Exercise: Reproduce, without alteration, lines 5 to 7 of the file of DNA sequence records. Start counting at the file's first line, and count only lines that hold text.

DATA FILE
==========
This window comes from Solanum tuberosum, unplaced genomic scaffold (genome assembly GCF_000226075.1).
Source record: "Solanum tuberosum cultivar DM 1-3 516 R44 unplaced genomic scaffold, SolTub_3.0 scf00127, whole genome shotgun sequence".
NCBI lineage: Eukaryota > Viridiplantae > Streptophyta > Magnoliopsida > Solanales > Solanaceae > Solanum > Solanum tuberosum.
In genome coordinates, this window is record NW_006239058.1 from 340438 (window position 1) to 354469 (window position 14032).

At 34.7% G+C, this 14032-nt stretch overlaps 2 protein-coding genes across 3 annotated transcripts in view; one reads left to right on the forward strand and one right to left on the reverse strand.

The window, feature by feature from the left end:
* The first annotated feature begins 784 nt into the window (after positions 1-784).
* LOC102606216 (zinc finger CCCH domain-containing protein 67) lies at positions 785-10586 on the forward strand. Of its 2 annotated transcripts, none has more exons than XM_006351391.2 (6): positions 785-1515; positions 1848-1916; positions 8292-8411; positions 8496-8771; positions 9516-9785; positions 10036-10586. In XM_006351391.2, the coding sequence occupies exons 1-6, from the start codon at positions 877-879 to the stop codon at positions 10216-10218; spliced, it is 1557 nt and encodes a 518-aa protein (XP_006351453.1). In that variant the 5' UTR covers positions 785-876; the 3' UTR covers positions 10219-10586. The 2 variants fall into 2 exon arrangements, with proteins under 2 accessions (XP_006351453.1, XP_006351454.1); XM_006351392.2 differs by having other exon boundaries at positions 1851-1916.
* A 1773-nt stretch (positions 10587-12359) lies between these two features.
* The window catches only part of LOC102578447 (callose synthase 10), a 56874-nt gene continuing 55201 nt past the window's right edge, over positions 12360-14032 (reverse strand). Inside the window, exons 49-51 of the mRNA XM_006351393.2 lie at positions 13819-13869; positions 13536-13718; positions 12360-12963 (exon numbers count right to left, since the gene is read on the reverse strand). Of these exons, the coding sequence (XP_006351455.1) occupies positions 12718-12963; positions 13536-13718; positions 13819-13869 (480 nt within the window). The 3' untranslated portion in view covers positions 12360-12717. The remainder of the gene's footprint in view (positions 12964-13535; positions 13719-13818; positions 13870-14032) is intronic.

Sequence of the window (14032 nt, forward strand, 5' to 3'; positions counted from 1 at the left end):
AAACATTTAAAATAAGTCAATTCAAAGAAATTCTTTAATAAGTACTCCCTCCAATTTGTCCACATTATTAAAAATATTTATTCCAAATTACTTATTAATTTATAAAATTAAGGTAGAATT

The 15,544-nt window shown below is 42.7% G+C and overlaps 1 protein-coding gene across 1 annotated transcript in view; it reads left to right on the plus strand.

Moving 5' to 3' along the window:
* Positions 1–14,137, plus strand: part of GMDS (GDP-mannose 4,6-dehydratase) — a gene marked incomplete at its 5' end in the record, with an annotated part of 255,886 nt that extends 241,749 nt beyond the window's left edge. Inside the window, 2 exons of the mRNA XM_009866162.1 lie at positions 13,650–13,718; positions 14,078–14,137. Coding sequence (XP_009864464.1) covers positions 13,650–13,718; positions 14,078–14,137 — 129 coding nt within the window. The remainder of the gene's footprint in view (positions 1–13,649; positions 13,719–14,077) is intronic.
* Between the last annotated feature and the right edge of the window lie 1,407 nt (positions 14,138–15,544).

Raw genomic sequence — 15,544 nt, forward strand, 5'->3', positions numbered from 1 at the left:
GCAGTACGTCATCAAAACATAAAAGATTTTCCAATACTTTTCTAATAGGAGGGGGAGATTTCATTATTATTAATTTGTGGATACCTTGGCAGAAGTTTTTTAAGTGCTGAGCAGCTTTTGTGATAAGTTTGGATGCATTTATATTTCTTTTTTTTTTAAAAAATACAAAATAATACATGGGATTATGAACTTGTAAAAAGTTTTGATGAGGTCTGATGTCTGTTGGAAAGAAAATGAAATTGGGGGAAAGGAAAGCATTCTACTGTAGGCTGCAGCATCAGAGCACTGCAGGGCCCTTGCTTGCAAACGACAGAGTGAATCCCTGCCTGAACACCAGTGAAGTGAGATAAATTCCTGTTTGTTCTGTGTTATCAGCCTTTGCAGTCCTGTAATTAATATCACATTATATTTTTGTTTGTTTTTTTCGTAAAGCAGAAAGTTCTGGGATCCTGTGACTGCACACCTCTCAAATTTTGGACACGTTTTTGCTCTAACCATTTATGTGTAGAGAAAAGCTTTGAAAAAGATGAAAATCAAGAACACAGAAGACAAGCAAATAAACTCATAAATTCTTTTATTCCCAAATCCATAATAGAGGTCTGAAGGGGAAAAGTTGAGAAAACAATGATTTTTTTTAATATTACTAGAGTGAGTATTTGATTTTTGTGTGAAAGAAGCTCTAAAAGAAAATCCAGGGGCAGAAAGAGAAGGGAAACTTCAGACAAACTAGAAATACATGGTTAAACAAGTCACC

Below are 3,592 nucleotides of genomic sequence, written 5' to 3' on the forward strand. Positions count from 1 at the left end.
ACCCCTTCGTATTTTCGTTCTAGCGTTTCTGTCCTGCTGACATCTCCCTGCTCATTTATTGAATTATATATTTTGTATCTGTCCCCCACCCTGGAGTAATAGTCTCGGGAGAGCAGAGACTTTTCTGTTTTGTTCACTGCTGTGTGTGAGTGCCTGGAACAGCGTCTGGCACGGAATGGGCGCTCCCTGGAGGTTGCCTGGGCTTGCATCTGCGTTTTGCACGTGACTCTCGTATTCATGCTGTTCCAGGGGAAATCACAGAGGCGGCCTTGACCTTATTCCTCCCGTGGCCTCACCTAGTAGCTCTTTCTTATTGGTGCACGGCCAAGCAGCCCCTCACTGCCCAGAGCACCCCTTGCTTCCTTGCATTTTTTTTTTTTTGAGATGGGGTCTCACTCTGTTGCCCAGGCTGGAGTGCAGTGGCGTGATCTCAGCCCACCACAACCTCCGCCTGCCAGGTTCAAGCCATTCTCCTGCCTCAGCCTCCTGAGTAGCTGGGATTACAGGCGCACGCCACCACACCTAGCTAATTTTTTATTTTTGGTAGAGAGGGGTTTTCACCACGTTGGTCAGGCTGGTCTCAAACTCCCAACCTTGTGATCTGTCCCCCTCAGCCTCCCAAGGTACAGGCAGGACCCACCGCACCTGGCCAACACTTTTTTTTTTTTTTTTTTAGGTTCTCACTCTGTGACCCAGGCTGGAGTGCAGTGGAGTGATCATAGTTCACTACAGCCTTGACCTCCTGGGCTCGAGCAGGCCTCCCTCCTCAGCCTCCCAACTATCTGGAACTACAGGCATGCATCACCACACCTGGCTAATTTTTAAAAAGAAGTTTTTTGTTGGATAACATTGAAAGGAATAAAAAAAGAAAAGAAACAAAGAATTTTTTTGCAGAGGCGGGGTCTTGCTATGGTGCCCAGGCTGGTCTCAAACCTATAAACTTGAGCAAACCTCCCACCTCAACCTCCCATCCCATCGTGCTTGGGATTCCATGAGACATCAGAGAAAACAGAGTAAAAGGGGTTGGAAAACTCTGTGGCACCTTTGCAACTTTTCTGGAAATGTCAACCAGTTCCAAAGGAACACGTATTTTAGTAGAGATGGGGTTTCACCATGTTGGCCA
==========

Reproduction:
At 34.7% G+C, this 14032-nt stretch overlaps 2 protein-coding genes across 3 annotated transcripts in view; one reads left to right on the forward strand and one right to left on the reverse strand.

The window, feature by feature from the left end:
* The first annotated feature begins 784 nt into the window (after positions 1-784).